If you have found yourself snacking more these past few months you are definitely not alone.
And I am not here to tell you to stop, or that it's a bad thing to do. My approach to nutrition is not about restriction, deprivation, or stressing about how much you are eating.
However, I do want to talk about the migrating motor complex (MMC) and its role in maintaining healthy gut function.
What is MMC? Migrating Motor Complex is a sequence of muscle contractions throughout the digestive system that acts as a 'cleaning wave' to help keep contents moving along. (1,3)
These cleaning waves occur after ~ 90 mins of fasting. The majority of the cleaning waves happen at night while we are asleep, and for many people this will be sufficient enough to help maintain a healthy, balanced environment in the digestive tract. For others, it may be beneficial to space out food intake to allow for a couple cleaning waves to occur between meals throughout the day as well.
If you are someone that experiences bloating or other digestive issues, it may be worth trying out a few different options when it comes to supporting the MMC.
Whether or not snacking in between meals is a new habit or something you have always done, try spacing out your snacks/meals by about 4 hours, and only having water in between.
To help maintain this eating schedule, it is important to eat enough at each meal, and for the meals to include plant based proteins, healthy fats, and complex carbohydrates.
This type of eating schedule won't be suitable for everyone, and it may be difficult for athletes to get the calories they need by just eating 3 meals a day.
If you try it and feel it doesn't work for you, you could try instead to increase the length of time you are not eating between dinner and breakfast the next day in order to help increase the number of cleaning waves that happen at night (aim for a 12-13 hour window). Then, throughout the day, you may be able to have more frequent meals (i.e. every 2.5-3.5 hours) since you'll likely be increasing the cleaning waves that happen between dinner and breakfast the next day.
Again, everyone is different so it will be important to figure out what works for you.
Obviously, this alone may not solve all of your digestive issues, but it is a piece of the puzzle that's worth considering when dealing with bloating, indigestion, heartburn, and other symptoms associated with SIBO or IBS.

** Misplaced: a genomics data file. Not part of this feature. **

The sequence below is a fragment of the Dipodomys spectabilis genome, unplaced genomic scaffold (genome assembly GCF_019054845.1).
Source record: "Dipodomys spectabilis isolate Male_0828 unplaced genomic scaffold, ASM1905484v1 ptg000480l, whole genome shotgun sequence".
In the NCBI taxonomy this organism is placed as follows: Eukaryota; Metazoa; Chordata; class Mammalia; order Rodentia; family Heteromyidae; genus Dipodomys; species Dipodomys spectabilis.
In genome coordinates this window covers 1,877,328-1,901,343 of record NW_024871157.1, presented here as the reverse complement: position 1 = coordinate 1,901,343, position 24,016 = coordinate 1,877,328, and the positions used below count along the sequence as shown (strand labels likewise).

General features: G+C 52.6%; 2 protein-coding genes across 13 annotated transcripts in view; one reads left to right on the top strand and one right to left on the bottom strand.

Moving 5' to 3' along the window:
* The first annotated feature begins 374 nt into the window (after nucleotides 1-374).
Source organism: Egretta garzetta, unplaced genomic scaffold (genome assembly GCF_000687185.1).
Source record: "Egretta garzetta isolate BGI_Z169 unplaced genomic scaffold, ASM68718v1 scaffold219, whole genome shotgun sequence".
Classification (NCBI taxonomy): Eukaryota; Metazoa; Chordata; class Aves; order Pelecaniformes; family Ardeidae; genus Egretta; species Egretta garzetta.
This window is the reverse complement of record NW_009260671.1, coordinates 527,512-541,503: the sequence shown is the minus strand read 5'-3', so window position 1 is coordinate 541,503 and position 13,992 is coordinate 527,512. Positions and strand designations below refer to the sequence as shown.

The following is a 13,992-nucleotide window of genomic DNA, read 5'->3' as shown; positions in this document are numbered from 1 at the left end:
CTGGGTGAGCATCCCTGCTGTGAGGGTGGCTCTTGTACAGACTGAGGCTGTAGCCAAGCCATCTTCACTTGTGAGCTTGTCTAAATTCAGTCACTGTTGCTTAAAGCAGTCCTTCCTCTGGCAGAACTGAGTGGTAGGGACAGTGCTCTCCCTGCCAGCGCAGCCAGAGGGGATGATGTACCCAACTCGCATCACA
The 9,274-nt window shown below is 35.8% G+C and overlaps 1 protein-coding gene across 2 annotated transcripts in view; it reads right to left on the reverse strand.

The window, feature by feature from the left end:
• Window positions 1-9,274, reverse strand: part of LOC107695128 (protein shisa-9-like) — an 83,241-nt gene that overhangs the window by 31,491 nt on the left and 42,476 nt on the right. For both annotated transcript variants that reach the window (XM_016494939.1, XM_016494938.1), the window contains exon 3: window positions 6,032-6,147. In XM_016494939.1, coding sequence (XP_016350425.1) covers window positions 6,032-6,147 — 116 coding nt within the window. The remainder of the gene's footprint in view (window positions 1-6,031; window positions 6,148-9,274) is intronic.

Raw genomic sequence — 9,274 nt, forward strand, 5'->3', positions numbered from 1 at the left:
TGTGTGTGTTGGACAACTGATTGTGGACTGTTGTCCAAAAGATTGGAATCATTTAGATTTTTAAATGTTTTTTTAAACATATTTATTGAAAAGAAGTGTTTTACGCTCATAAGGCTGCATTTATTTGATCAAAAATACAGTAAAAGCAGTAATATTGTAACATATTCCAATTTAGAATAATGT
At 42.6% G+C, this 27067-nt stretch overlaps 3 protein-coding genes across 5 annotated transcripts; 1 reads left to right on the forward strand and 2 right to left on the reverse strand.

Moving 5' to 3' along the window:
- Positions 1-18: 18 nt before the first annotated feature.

There are multiple underlying factors that can contribute to decreased activity of the MMC:
MMC & the Vagus Nerve:
The health of your vagus nerve can sometimes be the missing piece of the puzzle when it comes to examining the root cause of gut imbalances. Work with your doctor to determine whether or not your vagus nerve or MMC may be involved with your digestive symptoms.
The vagus nerve is a 2-way highway of communication between the gut and the brain. (7) And they influence each other in both directions. Low vagal tone can lead to gut disfunction and dysbiosis, and dysbiosis can lead to low vagal tone. (10)
There are many factors when it comes to the involvement of the vagus nerve with digestive health. Low vagal tone may be involved with:
There are a number of simple ways to support the health of the vagus nerve (12):
MMC & IBS/SIBO:
There are often gut motility issues and MMC irregularities involved with Irritable Bowel Syndrome (IBS) and Small Intestinal Bacterial Overgrowth (SIBO). (9)
"The MMC has been considered an “intestinal housekeeper” that prevents SIBO" (9)
Your doctor may include short-term use of prokinetics after SIBO treatment to help prevent relapse (prokinetics stimulate gut motility and MMC - however it is still important to try to figure out the underlying reason(s) for the gut motility/MMC issues as prokinetics are not always a suitable long-term solution)
It is important to treat SIBO and determine the underlying causes of SIBO (2,9), IBS and other digestive issues since SIBO and other gut imbalances eventually lead to nutrient deficiencies and other chronic health issues.
There are many possible underlying causes when it comes to digestive issues, and the MMC and health of the vagus nerve is only one area of possibility. However, it is one that is important to talk to your doctor about, especially when many other factors have already been ruled out as a cause, or have been addressed in your treatment protocol.
Shawna Barker BSc., R.H.N. is a nutritionist, vegan chef, college instructor, and an expert in plant based nutrition. She graduated with honours from the University of British Columbia with a Bachelors of Science degree in Food, Nutrition and Health, as well as the Canadian School of Natural Nutrition with a Diploma in Holistic Nutrition.